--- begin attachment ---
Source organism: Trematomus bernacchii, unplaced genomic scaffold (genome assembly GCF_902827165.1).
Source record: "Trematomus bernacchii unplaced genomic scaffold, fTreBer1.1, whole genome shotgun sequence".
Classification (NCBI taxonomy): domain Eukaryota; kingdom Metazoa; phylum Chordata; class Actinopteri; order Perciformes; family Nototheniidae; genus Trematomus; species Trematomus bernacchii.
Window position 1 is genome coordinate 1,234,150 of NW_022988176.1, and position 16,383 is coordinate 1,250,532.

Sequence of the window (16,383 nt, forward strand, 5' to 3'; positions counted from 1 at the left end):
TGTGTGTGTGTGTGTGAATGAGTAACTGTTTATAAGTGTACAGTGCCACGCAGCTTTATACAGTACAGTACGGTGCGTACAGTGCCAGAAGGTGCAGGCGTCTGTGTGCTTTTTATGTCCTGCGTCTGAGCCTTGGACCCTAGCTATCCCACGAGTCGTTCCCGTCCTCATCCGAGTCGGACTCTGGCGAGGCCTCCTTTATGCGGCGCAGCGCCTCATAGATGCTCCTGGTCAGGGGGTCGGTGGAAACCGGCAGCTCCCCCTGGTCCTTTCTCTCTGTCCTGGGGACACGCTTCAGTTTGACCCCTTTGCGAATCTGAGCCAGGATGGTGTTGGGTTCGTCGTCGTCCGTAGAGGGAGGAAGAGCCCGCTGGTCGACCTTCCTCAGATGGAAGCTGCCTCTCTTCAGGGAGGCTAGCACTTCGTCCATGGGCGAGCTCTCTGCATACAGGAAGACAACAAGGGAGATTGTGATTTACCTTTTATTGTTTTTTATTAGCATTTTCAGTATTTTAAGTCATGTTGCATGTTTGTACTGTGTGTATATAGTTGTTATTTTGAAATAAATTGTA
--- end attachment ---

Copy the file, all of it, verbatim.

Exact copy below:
Source organism: Trematomus bernacchii, unplaced genomic scaffold (genome assembly GCF_902827165.1).
Source record: "Trematomus bernacchii unplaced genomic scaffold, fTreBer1.1, whole genome shotgun sequence".
Classification (NCBI taxonomy): domain Eukaryota; kingdom Metazoa; phylum Chordata; class Actinopteri; order Perciformes; family Nototheniidae; genus Trematomus; species Trematomus bernacchii.
Window position 1 is genome coordinate 1,234,150 of NW_022988176.1, and position 16,383 is coordinate 1,250,532.

Sequence of the window (16,383 nt, forward strand, 5' to 3'; positions counted from 1 at the left end):
TGTGTGTGTGTGTGTGAATGAGTAACTGTTTATAAGTGTACAGTGCCACGCAGCTTTATACAGTACAGTACGGTGCGTACAGTGCCAGAAGGTGCAGGCGTCTGTGTGCTTTTTATGTCCTGCGTCTGAGCCTTGGACCCTAGCTATCCCACGAGTCGTTCCCGTCCTCATCCGAGTCGGACTCTGGCGAGGCCTCCTTTATGCGGCGCAGCGCCTCATAGATGCTCCTGGTCAGGGGGTCGGTGGAAACCGGCAGCTCCCCCTGGTCCTTTCTCTCTGTCCTGGGGACACGCTTCAGTTTGACCCCTTTGCGAATCTGAGCCAGGATGGTGTTGGGTTCGTCGTCGTCCGTAGAGGGAGGAAGAGCCCGCTGGTCGACCTTCCTCAGATGGAAGCTGCCTCTCTTCAGGGAGGCTAGCACTTCGTCCATGGGCGAGCTCTCTGCATACAGGAAGACAACAAGGGAGATTGTGATTTACCTTTTATTGTTTTTTATTAGCATTTTCAGTATTTTAAGTCATGTTGCATGTTTGTACTGTGTGTATATAGTTGTTATTTTGAAATAAATTGTA